Refreshing expired tokens with JWT typically involves the use of a refresh token mechanism. Refresh tokens are long-lived tokens that can be used to obtain a new JWT when the original token expires.
Here’s a typical flow for refreshing expired tokens:
Users would log in with their credentials. The server generates both an access token (JWT) and a refresh token. The access token has a relatively short expiration time while the refresh token has a longer expiration time.
Then, the server sends the JWT and Refresh token to the client. The refresh token is usually stored in a secure cookie. Each subsequent request from the client includes the JWT.
The user’s identity and authorization details are then extracted from the token, eliminating the need for constant database lookups.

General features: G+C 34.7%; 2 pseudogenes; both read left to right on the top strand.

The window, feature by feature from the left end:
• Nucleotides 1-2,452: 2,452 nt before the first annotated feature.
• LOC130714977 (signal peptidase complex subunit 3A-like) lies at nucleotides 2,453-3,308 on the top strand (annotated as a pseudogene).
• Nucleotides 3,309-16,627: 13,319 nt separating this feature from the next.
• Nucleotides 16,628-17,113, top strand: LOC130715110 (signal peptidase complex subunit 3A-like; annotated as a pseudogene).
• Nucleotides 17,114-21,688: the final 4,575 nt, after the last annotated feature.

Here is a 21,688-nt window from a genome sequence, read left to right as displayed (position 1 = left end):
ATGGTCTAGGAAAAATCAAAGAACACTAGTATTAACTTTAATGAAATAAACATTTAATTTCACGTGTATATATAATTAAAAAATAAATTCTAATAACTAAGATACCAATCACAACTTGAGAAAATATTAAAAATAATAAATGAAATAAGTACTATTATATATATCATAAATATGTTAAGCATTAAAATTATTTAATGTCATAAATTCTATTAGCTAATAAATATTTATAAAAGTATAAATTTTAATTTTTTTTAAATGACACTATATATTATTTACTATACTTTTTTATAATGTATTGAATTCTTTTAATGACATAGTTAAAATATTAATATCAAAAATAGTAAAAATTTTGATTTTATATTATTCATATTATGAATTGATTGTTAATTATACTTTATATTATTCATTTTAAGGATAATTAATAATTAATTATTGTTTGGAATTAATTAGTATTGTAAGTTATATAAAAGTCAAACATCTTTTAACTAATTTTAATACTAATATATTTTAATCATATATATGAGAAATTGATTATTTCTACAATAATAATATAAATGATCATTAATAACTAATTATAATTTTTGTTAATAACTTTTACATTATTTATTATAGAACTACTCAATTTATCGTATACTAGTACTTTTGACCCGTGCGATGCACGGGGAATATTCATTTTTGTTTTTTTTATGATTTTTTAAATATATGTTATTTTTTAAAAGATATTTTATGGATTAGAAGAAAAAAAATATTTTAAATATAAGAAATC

When the access token expires, the client sends a request to a token refresh endpoint with the refresh token. The server validates the refresh token. If the refresh token is valid, the server issues a new access token and, optionally, a new refresh token.
A common solution to address the non-revocability issue of JWTs is to maintain a database of “revoked tokens” and check it for every request. If the token is found to be revoked, the user is denied access to the desired resource.
It’s worth noting, however, that this approach adds an extra database call to check if the token is revoked, which defeats the purpose of using JWT in the first place.
How do you decide which JWT library to use in your project? A good place to start is this list of JWT libraries for token signing and verification.
Select your language of choice and pick the library that you prefer — ideally, the one with the highest number of green checks:
JWT is a very popular standard you can use to trust requests by using signatures and exchange information between parties. Make sure you know when it’s best used, when it’s best to use something else, and how to prevent the most basic security issues.